European military vehicle producer KNDS (KMW + Nexter Defense Systems) completed its restructuring in 2021, with a new streamlined governance structure put into place. The new structure aligns the firm in a more traditional corporate pattern with a single board of directors and a traditional executive hierarchy.
The old co-CEO management has been replaced with a standard executive layout: Frank Haun leads KNDS as CEO, with Nexter led by Nicolas Chamussy and KMW by Ralf Ketzel. The new structure aims to enable more efficient and coherent management of the KNDS companies.
Despite the managerial restructuring, KNDS’s two subsidiaries continue to maintain their individual corporate identity, capabilities, and products. Currently, KNDS’s top programs are Germany’s Leopard 2 (produced by KMW) and France’s Leclerc main battle tank (manufactured by Nexter), which the company is currently maintaining and upgrading. In addition, the company produces tactical vehicles such as the Fennek, Jaguar, Griffon, and Serval. Rounding out its portfolio are artillery systems, armored bridgelayers, and ammunition. All told, the operation is the third-largest military land systems contractor in the world, behind General Dynamics and BAE Systems.
As it goes forward, the company is looking to more fully integrate its subsidiaries via joint projects such as the Franco-German Main Ground Combat System (MGCS) program. The project to develop the MGCS, informally called the Eurotank, is an effort by France and Germany to replace their currently deployed Leclerc and Leopard 2 main battle tanks.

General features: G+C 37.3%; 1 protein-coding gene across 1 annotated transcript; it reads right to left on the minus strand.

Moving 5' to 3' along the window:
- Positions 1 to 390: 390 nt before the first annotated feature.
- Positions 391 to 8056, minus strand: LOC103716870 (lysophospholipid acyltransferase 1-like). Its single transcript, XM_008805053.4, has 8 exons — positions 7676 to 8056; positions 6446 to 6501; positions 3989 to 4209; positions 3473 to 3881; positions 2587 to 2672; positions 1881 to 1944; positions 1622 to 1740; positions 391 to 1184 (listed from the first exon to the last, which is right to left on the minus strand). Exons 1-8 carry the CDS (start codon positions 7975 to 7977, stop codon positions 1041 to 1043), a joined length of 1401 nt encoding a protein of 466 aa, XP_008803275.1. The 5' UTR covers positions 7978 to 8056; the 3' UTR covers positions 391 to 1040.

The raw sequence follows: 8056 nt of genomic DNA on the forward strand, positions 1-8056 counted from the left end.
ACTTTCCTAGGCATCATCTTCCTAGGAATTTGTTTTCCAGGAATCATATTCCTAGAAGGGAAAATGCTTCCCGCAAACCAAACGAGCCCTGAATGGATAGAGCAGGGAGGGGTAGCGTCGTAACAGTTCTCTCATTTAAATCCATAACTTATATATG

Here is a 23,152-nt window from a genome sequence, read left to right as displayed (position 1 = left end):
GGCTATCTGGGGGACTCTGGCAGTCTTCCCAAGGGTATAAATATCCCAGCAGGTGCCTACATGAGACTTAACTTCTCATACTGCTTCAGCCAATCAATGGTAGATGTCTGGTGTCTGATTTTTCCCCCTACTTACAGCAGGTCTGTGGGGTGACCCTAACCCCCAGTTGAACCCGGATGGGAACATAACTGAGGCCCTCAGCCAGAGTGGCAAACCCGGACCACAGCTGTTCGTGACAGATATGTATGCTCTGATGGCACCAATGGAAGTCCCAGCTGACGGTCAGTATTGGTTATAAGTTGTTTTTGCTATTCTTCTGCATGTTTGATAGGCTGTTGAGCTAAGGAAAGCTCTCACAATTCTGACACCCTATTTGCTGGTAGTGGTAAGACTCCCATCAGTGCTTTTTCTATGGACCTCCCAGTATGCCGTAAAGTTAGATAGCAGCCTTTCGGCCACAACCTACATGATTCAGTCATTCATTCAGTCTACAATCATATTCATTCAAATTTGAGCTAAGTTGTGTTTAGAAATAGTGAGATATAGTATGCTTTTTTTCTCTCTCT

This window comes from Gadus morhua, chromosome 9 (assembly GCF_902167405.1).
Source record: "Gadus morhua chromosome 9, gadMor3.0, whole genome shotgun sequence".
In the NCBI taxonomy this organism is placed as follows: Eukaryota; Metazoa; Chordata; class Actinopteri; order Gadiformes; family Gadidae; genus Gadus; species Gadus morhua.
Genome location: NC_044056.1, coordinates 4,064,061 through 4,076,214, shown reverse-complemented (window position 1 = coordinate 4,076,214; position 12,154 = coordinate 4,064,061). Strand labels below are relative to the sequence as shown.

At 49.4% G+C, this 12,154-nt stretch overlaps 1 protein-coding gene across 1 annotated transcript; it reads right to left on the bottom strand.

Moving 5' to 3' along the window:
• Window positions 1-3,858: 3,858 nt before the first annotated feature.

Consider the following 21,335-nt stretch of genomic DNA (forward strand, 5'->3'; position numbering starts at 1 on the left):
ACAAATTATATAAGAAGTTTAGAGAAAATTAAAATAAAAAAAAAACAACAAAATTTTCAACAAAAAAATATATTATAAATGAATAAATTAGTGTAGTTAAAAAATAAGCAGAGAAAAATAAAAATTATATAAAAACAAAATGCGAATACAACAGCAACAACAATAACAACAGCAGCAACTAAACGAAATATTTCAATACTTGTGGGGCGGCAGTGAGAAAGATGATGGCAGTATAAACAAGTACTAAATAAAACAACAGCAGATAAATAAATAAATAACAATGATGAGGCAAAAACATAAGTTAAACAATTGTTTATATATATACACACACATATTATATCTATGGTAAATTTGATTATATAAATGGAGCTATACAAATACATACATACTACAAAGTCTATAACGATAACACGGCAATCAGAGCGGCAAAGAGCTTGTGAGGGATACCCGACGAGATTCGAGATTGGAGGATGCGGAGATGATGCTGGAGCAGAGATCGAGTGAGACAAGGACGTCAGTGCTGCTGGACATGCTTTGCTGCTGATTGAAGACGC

One place where the firm is acting with one voice is in the area of expansion. In late 2021, news reports indicated that KNDS was interested in acquiring cannon maker OTO Melara and torpedo producer WASS from Italy’s corporate defense giant Leonardo. According to Reuters, KNDS is looking to offer EUR650 million for the two units. However, Italian nationalist interests may stymie the deal as Italy seeks to maintain sovereignty over local defense production capabilities. The government may opt to allow state-owned Fincantieri to acquire the operations with a lesser offer in order to keep the assets under control. A final decision could be made in late 2022.
Financially the firm is performing well. For 2020, KNDS employed around 8,270 workers and had a backlog of approximately EUR10.6 billion, with turnover of around EUR2.4 billion (2019: EUR2.5 billion).
However, results going forward may not be as sanguine as the fallout from the COVID-19 pandemic begins to impact the firm. According to KNDS officials, defense budgets are getting cut somewhat as a consequence of the pandemic response. Further, as the budgets tighten, spending is getting triaged – with air systems getting the lion’s share. As a result, outlays for army-related programs are being reduced.
This will likely be a short-term event. With tensions in the world high, thanks to the ongoing conflict in the Middle East and in Ukraine, the opportunity for armored vehicle sales continues to generate interest. In addition, France, Germany, and a newly Brexited Britain (which is looking to gain observer status on the MGCS program) are investigating updates of their current armored systems. These long-term projects will put KNDS in a solid position to fulfill any new European requirements.
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